This works equally well for teal, which often fly low and fast and are on your decoys before you have time to blink, let alone raise a gun. Speaking of teal and guns, these early migrating speedsters call for slightly different hardware and ammunition than full-sized ducks. Teal – especially green wings – tend to fly in tight little flocks. As a result, it’s easy to knock down more than one with a single shot. I have killed as many as three with one trigger pull. I was elated about that. I did it deliberately and was over the moon at the result. However, the intervening years have landed me in a place where I like to savor a hunt for hours, rather than end it in minutes. Also, as you approach a limit, the possibility of killing more than one teal at a shot becomes a liability rather than an asset.
That’s why I now use a tighter choke during the early teal season than I do later in the year. I use a full choke in my autoloader and choose an ancient Merkel side-by-side choked full and extra full or an Antonio Zoli over-under, choked full and modified. Because maintaining adequate pattern density isn’t an issue with these chokes, I now use Number 4 steel instead of Number 6, as I once did. The combination of tight choke and large shot size translates into many fewer birds crippled or lost. If you hit a bird with a full choke and Number 4 shot, it’s going down for the count and the tight pattern allows you to target one bird out of a compact flock.
The regular waterfowl season is what I dream about the other nine months of the year. To maximize my chances of getting some good hunts, I never miss a chance to apply for reservations at MDC’s 15 intensively managed wetland areas. Throughout the season, I apply twice a week for reservations at Grand Pass, Eagle Bluffs or Otter Slough conservation areas through the Quick Draw system. The first year I drew an astonishing four reservations. For the past two years, I’ve come up with goose eggs. Fortunately, I have friends who also use Quick Draw and since as many as four people can hunt on one QD reservation, I have gotten to hunt these areas every year.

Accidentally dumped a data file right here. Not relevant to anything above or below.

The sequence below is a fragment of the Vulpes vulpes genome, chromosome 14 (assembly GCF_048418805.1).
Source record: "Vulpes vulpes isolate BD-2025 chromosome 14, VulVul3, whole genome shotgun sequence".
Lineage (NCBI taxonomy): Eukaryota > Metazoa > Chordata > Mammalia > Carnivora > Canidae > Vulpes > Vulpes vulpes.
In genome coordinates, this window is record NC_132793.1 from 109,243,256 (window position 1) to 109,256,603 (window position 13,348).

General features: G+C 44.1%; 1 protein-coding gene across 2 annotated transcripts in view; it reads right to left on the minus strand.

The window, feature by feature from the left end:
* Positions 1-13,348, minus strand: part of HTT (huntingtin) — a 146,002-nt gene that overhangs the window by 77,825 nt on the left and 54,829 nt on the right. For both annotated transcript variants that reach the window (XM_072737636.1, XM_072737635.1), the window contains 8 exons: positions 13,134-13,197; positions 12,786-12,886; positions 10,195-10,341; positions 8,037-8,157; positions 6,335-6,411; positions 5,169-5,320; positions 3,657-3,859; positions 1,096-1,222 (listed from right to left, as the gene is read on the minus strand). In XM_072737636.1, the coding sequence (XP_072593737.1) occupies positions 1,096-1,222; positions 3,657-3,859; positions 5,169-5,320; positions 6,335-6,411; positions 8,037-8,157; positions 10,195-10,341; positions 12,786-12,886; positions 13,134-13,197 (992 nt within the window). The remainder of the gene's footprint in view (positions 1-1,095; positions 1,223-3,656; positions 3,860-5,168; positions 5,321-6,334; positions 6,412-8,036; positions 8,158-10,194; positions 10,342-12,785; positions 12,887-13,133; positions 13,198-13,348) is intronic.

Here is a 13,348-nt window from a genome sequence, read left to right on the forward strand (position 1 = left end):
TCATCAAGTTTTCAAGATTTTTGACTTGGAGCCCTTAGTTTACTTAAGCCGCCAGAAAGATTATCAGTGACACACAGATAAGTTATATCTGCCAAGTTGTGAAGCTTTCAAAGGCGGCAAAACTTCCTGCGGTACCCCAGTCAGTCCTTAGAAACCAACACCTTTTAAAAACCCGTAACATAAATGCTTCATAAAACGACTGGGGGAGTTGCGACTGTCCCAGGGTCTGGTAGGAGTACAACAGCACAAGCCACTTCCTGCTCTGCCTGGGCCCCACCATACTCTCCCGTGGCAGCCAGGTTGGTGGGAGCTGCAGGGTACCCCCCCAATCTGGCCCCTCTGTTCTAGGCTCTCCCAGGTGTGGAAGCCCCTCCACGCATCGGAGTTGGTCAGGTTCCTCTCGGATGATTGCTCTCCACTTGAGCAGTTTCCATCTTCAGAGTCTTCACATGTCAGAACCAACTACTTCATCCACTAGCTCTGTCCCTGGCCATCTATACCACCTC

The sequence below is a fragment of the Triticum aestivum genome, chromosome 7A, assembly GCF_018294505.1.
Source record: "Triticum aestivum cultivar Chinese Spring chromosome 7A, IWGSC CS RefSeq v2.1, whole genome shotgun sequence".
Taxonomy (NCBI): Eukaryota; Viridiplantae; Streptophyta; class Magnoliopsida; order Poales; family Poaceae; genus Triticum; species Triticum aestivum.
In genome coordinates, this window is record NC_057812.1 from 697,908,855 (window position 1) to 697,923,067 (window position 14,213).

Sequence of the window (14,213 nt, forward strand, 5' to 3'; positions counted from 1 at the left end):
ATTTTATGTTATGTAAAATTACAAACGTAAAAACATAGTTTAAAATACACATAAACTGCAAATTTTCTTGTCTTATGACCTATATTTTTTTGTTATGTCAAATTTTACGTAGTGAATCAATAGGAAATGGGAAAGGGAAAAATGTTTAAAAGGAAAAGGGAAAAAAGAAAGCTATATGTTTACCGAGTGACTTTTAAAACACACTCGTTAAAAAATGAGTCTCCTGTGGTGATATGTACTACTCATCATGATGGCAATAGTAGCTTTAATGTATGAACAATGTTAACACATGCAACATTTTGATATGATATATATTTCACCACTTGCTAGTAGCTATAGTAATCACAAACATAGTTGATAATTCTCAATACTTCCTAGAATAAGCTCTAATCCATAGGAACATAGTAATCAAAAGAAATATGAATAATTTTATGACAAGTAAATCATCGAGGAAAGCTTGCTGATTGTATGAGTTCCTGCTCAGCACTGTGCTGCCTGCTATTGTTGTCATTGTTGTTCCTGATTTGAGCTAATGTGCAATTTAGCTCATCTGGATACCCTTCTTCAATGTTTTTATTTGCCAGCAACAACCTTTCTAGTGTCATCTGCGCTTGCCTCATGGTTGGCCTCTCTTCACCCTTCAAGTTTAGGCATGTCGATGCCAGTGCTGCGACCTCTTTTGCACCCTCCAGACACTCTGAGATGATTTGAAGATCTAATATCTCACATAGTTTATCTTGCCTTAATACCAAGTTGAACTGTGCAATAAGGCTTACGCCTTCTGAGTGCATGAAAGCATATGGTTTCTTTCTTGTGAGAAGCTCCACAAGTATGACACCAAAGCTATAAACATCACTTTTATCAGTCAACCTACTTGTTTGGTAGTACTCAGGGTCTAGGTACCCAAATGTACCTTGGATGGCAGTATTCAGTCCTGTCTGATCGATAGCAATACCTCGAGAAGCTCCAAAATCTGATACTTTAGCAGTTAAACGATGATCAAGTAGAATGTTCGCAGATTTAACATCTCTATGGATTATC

The other opportunity I never miss is applying for a hunt under the regular waterfowl reservation system used to allocate hunting opportunities at MDC’s other 12 managed wetland areas. MDC accepts applications for these areas from September 1 through 18. Successful applicants receive notification October 1. Finally, I take my chances at the slots allocated for hunters without reservations. This involves arriving early at my chosen area and standing in the “Poor Line” with other reservation-less hunters in hopes of pulling a low number and getting to hunt. When I strike out, I go to Plan B, driving to an open-hunting area with wetland habitat or taking my small boat to a sandbar on the Missouri River to hunt.